Dancing Helps Survivors of Breast Cancer Recuperate

After women undergo treatment for breast cancer, they have a long road of recuperation ahead of them. Often, many women are not aware of the chronic, persistent problems that can occur after cancer has been treated. These include extreme fatigue, lymphedema, and pain and stiffness around the shoulder area. In addition, breast cancer survivors need emotional support to aid in their recovery.

Sherry Lebed Davis, once a professional dancer, created a program that helps women overcome these lingering effects, as well as provides them with a support system of other survivors. The program, entitled “Focus on Healing through Movement and Dance for the Breast Cancer Survivor” was developed in 1979 when Davis’ mother experienced a difficult recovery after breast cancer surgery. The exercises are a combination of physical therapy, chorus line moves, and coffee klatch that enable survivors to enhance their range of motion in their arms and shoulders. Doctors at the Albert Einstein Hospital in Philadelphia reported that “Women who participated improved flexibility and strength in their affected shoulders, experienced less pain and stiffness and had fewer problems later in their recovery.”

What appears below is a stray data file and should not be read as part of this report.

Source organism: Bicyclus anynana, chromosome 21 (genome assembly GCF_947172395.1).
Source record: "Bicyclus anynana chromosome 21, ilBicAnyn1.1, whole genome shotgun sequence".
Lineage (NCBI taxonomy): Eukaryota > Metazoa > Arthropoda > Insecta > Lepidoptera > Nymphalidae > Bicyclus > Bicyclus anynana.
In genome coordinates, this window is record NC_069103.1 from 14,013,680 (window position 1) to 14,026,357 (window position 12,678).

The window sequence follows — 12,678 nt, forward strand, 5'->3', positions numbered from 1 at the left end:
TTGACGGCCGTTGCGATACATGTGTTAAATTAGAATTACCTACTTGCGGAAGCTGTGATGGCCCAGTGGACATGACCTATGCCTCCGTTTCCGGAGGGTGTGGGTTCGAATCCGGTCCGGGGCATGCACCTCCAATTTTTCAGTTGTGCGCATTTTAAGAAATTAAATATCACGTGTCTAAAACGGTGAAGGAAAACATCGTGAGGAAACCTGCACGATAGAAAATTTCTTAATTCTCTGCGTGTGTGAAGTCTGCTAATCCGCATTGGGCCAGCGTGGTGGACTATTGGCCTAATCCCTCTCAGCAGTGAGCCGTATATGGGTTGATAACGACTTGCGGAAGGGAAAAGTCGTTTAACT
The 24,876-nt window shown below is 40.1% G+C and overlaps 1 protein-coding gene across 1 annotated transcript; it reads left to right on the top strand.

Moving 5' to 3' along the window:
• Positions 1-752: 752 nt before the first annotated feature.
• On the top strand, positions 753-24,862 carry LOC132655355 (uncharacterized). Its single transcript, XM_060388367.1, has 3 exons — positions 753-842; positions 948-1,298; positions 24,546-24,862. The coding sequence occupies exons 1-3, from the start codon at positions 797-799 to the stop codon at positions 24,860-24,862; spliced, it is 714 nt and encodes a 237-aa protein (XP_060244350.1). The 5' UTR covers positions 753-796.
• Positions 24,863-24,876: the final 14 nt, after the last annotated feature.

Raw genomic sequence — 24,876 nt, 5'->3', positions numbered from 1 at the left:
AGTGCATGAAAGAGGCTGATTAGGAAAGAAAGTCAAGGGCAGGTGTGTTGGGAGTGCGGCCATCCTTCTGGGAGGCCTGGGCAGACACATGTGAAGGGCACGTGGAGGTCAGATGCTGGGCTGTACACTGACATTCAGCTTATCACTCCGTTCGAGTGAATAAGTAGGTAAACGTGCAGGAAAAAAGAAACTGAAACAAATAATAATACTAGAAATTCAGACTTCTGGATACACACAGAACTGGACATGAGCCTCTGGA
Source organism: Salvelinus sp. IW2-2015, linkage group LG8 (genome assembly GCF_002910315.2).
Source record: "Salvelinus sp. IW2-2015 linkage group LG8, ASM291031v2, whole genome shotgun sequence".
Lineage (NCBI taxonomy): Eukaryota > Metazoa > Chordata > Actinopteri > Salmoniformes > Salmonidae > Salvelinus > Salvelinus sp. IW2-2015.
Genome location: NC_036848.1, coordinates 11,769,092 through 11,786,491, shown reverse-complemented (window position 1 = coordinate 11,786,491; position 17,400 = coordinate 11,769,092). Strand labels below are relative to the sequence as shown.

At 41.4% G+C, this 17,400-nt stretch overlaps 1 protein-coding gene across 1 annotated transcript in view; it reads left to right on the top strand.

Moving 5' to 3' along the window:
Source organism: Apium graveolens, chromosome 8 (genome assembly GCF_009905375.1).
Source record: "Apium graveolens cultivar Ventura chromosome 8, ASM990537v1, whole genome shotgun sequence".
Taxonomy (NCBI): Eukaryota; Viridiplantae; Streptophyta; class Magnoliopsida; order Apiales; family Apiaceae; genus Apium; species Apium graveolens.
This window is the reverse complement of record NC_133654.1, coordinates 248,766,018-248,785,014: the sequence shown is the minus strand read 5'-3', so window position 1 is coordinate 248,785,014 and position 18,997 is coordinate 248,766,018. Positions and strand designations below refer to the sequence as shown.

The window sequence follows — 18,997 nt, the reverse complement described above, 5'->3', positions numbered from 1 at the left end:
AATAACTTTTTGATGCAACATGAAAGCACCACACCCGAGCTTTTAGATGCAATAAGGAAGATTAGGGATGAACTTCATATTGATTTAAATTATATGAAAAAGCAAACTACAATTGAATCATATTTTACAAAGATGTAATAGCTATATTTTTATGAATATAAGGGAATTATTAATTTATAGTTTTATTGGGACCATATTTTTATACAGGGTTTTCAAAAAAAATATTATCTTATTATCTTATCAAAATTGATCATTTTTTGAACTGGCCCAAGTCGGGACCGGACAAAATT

In 1996, after Davis was diagnosed with breast cancer, the program was updated and she began teaching the routine to other hospitals and health clubs. She currently tours the United States and her program is available on videotape by Enhancement Inc.

One of Davis’ students expresses her appreciation for the program, “It helps you feel not so isolated. After the class, I was so proud of myself. I had this wonderful feeling that I wasn’t hopeless anymore.”


The Nando Times and AP - June 21, 1999

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